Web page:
We all love to fish clear rivers. Sun-lit crystal water intrigues the mind, enchants the imagination with possibility. A muddy blown-out river obscures, chokes, and demoralizes. Opacity means relying too much on faith. We are deprived of the little signs of life that we take to heart on long days of fishing: minnows, crayfish, logs, boulders, shadows, undercuts, even the reassuring side-to-side swim of a good fly. It’s as interesting as a dead television.
But you’re here, towed the boat all this way, so you fish it. Convention says to fish streamers: big flies, black or white or chartreuse, something contrasty, and fish them close to structure, in deep holes, along current breaks, up against the banks.
‘Course, in musky fishing, you’re already doing all that. Not much to change. Musky fishing is always a grind; now even more so, a finer grind, infinitely small particulate, infinitely discouraging. The river is like a driveway puddle that you can’t believe the dog’s drinking from. Nothing suggests the complete ecosystem it used to be, must still be.
So you grind. You try to stay alert and try to guess when to figure-eight so the fly doesn’t hit the rod tip. It’s neither hope nor optimism that keeps you casting — it’s more like martyrdom: pride at how much suffering without hope you can endure. Racking up the cast count. So you keep double-hauling and staring into the turbid void.
And then the void looks back at you and explodes. From nowhere, nowhere behind the dead surface and amid the silt and leaves and detritus, there is a musky. Its violence is shocking by design, its fight short but brutal, half airborne. And then, in the net, its resentment seethes. When the hooks are free and you relax your hand from its tail, it doesn’t bolt in terror, but fins slowly back into the opaque, into nowhere. Reminding you that you’ve no power there.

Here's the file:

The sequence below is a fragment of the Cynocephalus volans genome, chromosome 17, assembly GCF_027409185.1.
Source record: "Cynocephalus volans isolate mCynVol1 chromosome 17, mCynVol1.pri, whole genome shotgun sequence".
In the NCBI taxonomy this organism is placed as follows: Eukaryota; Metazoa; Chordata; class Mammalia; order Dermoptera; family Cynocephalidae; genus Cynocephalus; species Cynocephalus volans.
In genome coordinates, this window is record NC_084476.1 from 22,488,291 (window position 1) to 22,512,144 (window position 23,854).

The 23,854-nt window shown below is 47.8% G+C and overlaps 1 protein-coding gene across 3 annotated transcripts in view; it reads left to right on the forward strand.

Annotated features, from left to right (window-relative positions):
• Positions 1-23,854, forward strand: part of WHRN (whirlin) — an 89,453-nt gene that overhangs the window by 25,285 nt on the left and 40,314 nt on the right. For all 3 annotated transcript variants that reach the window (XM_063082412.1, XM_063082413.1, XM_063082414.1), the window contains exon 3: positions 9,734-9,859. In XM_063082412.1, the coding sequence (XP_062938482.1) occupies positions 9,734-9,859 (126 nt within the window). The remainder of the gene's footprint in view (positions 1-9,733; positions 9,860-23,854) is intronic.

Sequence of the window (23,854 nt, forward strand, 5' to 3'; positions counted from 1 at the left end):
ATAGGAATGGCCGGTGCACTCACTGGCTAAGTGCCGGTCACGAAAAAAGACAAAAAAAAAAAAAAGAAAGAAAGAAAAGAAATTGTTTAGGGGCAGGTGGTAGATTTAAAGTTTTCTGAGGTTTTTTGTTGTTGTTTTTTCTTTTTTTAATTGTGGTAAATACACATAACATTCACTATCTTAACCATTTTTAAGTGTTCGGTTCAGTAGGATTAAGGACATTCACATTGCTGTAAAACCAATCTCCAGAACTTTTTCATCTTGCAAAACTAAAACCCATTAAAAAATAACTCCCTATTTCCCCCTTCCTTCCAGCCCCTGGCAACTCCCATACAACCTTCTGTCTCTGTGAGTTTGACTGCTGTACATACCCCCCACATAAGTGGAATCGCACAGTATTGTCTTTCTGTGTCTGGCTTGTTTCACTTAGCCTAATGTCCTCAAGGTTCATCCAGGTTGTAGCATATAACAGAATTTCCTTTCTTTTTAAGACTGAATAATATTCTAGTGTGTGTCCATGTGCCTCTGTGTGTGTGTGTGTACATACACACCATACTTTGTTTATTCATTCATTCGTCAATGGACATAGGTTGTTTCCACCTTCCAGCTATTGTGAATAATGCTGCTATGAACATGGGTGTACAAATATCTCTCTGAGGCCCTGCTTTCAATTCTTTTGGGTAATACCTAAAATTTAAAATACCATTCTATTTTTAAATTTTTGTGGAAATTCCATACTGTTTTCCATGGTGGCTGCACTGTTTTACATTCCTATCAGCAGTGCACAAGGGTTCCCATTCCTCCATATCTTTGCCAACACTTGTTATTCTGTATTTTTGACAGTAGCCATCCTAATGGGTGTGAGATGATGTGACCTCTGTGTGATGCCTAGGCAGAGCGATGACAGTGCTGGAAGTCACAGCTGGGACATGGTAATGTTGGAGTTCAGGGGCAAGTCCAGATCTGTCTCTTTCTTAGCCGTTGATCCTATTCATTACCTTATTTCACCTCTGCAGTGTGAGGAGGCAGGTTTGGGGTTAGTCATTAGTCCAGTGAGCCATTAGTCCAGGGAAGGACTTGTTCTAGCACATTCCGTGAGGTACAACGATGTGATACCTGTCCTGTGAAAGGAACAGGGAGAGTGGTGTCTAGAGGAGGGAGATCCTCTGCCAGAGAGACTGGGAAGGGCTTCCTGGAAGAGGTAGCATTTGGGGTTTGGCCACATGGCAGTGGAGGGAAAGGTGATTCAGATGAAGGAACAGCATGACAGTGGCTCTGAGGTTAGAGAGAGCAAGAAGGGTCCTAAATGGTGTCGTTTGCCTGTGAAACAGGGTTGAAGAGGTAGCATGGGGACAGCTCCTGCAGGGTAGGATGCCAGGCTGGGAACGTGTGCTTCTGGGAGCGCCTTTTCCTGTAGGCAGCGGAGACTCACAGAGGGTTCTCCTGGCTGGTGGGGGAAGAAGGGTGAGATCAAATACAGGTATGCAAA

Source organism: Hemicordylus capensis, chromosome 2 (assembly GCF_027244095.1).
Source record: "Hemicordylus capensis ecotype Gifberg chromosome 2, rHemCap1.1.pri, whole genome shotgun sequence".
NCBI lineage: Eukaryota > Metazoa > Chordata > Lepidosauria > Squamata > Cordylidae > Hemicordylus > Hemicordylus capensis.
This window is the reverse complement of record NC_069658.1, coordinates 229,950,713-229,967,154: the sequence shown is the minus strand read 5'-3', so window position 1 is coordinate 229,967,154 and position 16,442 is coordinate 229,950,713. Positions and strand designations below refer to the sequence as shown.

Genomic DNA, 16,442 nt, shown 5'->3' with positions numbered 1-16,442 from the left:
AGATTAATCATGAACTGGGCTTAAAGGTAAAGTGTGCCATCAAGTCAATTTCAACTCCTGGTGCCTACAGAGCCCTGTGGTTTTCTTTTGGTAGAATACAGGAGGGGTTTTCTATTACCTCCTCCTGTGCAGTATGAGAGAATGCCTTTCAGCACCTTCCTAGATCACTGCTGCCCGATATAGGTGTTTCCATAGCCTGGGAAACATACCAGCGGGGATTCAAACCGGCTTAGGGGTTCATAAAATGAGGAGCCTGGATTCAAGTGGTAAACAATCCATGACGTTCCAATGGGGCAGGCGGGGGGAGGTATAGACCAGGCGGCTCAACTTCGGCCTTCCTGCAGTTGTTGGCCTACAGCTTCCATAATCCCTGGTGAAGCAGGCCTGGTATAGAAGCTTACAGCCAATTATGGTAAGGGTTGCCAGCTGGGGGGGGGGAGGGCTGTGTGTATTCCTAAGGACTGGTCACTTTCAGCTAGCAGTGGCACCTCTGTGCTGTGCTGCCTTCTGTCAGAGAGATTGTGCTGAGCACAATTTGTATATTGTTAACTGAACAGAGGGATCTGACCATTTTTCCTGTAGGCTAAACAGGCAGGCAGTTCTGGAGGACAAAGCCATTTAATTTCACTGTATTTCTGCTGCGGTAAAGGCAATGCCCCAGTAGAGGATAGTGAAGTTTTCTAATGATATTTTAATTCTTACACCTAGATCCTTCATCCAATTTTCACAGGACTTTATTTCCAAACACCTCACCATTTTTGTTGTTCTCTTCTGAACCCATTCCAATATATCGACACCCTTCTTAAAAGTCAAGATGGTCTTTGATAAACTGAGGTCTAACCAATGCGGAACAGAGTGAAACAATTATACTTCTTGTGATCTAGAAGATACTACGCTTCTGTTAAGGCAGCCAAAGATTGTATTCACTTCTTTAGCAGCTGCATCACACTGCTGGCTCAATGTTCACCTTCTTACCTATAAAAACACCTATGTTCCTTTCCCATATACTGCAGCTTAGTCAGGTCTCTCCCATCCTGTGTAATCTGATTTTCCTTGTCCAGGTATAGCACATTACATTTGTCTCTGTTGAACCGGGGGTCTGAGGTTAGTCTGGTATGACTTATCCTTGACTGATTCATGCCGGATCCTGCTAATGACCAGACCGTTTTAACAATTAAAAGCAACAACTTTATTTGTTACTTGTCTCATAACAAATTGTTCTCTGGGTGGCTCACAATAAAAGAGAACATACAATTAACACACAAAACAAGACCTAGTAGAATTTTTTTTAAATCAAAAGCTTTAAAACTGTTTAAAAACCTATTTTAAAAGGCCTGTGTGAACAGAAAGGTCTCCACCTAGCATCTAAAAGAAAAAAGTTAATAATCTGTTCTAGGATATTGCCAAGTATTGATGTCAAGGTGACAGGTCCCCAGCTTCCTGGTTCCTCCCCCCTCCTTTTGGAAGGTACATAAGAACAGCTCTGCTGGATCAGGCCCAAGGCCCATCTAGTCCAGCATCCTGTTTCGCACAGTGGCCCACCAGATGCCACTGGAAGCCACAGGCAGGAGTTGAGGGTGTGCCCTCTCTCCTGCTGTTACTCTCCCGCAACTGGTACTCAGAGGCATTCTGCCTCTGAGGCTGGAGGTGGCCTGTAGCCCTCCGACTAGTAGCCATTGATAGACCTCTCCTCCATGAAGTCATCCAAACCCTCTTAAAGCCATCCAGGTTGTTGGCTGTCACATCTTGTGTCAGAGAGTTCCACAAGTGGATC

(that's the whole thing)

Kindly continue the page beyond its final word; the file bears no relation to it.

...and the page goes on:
Nowhere. This place the musky comes from is why musky fishing is more like hunting than it is like other kinds of fishing. A section of woods can be empty for days: no tracks, nothing, and then out of nowhere a deer is standing before you in the wide-open. Not sneaking out from the edge of the field or crunching through the dead underbrush, but just there, obvious, shocking. Out of nowhere.
Or maybe, more appropriately, the wolf. It can take years or decades, even if you live in wolf country. You know they are out there, but have never seen one on the paw, and then one night you stomp the brakes because out of nowhere there’s a lobo standing on the centerline of the dark highway. Not a fluffy nature-show half-dog, but a wild beast, scruffy, all ribs and hips, moonshine eyes and long gangly legs and huge head held low, unmistakable for any other canid, breath boiling white in the cold headlight beams.
And it doesn’t bolt in terror. It lopes off the road with chilling confidence, into nowhere.